“N—no, sir,” she said, obviously shaken up by his serenity. “I’ll go do that now.”
Just as she turned to leave, there was an explosion that shook the building. Picture frames fell off walls, papers scattered, some of the ceiling crumbled down around them, and Harry ran his hands over his face.
The ever-familiar, cool female voice rang out: “Mr. Harry Potter, would you please report to the Atrium to retrieve your daughter?”
Shaking his head, Harry headed for the lifts, fighting back the laughter that his Aurors were not trying to conceal.
“Told you, Perkiss,” he said to Fiona as he passed.
“Well, if they didn’t want me to play with the wand, then they shouldn’t have left it sitting out,” Lily was telling a very grouchy-looking security guard. “And don’t stick that gold thing in me again; I don’t like it.”
“Leo,” Harry said, placing his hands on Lily’s shoulders, “I’m so sorry. She was with Kelly and decided to run off.”
“I did not run off,” Lily told him coldly. “I went spelunking.”
“You go spelunking in a cave, Lily,” Harry replied tiredly.
Lily puffed out her cheeks and let out a sigh of vexation that caused her hair to flutter away from her face. “I know that, Daddy. I was pretending to be in a cave.”
“Right,” Harry said. “Anyway, Leo, I’m sorry. Is there anything I can do to help?”
“Keep your daughter out of trouble,” Leo snapped. “Oh, and fill these damages papers out.”
He held out a stack of papers as thick as Lily and an old, chewed quill and motioned toward a chair. Harry, sitting down and dipping the repulsive quill into some bright red ink, wondered how his wife managed Lily every day, let alone the boys, who had a tendency to fight over everything under the sun. That woman deserved a medal.
He had just completed the last page when he heard a shout from Leo.
“Hey, kid, get down from there! You’ll hurt the fountain!”
Praying that it was another kid, any other kid, but Lily, Harry looked up. To his mortification, however, Lily was perched on the centaur in the middle of the fountain, the hem of her dress sopping.
“Lily!” Harry cried in horror, leaping up and running over to her. “Lily, get down from there this instant!”
“But, Daddy, I’m playing!”
She looked surprised at the unusually angry tone in her father’s voice. He hardly ever yelledat his children, because he hardly ever needed to. Ginny did a good enough job for both of them.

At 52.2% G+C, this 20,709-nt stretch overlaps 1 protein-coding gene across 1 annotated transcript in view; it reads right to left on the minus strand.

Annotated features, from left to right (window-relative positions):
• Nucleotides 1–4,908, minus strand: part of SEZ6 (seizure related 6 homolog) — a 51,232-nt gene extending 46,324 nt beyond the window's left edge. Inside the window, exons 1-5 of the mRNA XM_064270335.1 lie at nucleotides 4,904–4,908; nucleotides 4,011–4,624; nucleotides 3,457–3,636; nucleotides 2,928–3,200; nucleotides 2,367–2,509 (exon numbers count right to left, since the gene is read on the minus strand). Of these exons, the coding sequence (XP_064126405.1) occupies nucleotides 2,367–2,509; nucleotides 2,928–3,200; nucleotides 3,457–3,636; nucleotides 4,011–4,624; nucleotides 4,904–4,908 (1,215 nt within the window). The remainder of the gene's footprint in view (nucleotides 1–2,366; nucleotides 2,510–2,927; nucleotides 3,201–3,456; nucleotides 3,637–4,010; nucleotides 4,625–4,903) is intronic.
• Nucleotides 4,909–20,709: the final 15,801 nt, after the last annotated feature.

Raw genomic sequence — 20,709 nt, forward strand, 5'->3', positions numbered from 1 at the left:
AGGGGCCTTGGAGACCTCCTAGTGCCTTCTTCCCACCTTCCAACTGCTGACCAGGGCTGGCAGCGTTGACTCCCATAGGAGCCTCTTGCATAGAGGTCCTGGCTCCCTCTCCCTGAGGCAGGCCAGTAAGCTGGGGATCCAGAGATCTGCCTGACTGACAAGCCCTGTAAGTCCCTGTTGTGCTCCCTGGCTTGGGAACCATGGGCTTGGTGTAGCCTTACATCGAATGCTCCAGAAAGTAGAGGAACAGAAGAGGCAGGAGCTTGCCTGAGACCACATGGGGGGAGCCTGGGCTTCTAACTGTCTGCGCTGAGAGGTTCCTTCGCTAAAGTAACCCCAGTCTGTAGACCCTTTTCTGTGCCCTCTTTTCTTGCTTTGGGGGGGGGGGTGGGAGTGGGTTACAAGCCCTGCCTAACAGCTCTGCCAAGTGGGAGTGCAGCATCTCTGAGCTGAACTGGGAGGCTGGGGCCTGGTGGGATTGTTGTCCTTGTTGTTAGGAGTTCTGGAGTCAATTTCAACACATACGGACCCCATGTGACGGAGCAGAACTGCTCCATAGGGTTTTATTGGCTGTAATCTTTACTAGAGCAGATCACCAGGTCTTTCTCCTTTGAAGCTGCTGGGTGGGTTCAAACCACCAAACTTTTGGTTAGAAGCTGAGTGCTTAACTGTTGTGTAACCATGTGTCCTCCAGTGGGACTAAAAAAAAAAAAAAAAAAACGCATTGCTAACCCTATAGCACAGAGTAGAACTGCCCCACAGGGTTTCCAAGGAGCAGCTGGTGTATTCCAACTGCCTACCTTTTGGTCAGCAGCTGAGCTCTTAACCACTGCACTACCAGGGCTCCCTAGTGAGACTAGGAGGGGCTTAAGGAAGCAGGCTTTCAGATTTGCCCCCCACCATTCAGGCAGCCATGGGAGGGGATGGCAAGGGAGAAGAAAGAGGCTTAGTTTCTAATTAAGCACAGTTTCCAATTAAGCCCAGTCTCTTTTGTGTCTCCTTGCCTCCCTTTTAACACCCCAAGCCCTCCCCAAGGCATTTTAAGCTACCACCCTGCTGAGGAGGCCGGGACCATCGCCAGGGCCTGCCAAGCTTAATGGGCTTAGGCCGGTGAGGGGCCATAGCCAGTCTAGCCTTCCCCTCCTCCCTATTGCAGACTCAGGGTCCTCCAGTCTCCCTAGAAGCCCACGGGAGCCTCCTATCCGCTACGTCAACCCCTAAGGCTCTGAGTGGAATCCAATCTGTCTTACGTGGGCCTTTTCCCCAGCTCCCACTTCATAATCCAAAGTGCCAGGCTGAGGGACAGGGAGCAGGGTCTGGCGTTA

Lily pounced down from the centaur and hurdled onto the rim of the fountain. Then, graceful as ever, she stepped delicately onto the polished floors.
“Lily,” Harry said sternly, “you cannot do that, do you understand me? Stay out of things that are not designated as toys. You know better than that. I’m ashamed of your behavior. Go apologize to Mr. Crawley now.”
Lily dragged herself over to Leo, who frowned down at her from his black eyes. “I’m sorry, Mr. Crawley, sir, for causing any trouble,” she said quietly. “I promise that I won’t do it again.”
He looked as if he wanted to give her one of his traditionally gruff replies but instead ended up with the only smile Harry had ever seen on his face. “’S okay,” he said brusquely.
She smiled and hugged his legs before running back to her father. “How was that?”
“It was alright, Lily.” Harry frowned slightly at her. “But what on earth were you doing on the centaur?”
She grinned and dropped her voice. “Can you keep a secret?”
Harry crouched so that his bright emerald eyes were level with her striking brown ones. “I sure can.”
“Okay.” She giggled. “There was a cute boy over there, and I wanted to impress him.”
Harry groaned. Five years old and already thinking about boys.
He was screwed.
Jacob Wood’s father placed a hand on his shoulder. “Jacob? What are you staring at?”
“Look at that girl over there, Dad.”
Oliver followed his son’s finger. “The wet redhead?”
“Yeah. She’s the girl I’m going to marry.”
“She’s Harry Potter’s daughter.”
Jacob locked his green eyes with his father’s. “I like challenges, Dad.”
Oliver laughed as the small girl pulled her father away from the puddle her dress had made on the floor. “You’ve got one, buddy.”
A/N: Reference to Stargazing! Woo! Reviews rock my world. In a good way, not the destructive, study-it-in-physics-class sort of way.